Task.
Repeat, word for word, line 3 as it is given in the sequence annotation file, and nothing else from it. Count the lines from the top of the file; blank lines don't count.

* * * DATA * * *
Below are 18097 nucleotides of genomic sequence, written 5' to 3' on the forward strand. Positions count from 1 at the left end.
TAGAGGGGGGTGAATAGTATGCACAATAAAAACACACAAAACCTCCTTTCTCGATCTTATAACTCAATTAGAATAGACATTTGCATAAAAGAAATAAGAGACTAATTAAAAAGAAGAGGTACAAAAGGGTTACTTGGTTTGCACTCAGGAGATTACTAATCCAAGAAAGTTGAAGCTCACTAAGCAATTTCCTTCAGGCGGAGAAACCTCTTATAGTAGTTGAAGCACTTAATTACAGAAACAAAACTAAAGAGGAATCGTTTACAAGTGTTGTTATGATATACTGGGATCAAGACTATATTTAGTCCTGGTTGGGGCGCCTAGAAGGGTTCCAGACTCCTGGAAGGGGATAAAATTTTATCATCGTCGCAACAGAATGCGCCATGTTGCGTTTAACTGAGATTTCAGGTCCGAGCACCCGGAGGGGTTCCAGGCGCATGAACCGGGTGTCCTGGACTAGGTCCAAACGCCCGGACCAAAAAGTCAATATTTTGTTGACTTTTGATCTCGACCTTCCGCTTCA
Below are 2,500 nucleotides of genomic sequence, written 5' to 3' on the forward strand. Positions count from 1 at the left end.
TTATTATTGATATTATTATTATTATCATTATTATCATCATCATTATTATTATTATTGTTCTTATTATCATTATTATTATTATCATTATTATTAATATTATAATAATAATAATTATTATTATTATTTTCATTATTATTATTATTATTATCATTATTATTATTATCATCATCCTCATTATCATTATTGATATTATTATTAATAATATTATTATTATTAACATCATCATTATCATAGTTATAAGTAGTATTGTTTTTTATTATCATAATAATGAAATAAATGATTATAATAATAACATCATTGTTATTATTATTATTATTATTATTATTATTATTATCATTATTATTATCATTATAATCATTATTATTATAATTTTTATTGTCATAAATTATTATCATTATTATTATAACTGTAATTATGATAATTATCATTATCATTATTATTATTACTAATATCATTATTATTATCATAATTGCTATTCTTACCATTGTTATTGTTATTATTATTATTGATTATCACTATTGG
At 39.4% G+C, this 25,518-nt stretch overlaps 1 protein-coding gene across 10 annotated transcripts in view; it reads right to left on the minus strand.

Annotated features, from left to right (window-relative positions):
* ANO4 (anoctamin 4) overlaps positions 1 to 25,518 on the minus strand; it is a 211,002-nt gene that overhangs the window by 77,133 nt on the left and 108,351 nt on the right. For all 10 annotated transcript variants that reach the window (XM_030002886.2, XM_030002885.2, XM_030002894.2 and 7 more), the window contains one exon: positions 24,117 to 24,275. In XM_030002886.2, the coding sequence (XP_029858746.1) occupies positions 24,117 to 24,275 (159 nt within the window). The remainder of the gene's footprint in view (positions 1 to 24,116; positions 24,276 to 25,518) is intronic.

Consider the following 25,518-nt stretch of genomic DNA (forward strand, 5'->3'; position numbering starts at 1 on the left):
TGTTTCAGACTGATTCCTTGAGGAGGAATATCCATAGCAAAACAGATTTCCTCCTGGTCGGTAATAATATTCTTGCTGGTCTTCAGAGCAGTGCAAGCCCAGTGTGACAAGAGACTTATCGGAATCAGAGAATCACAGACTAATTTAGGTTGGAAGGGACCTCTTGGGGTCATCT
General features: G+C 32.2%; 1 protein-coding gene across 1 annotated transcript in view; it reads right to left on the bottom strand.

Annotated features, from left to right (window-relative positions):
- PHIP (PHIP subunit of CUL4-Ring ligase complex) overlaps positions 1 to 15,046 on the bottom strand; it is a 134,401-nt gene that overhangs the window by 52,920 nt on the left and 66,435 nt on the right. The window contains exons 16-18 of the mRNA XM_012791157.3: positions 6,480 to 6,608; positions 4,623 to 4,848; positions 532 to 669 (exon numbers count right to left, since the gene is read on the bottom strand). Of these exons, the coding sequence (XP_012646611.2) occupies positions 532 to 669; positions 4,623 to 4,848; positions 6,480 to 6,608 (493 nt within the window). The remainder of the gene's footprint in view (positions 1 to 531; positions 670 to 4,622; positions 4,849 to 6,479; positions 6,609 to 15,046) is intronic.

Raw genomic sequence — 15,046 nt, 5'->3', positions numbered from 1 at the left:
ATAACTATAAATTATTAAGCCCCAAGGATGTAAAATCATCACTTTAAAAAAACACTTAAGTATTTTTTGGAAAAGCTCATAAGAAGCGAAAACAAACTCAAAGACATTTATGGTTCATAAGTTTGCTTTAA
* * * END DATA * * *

Below are 2,500 nucleotides of genomic sequence, written 5' to 3' on the forward strand. Positions count from 1 at the left end.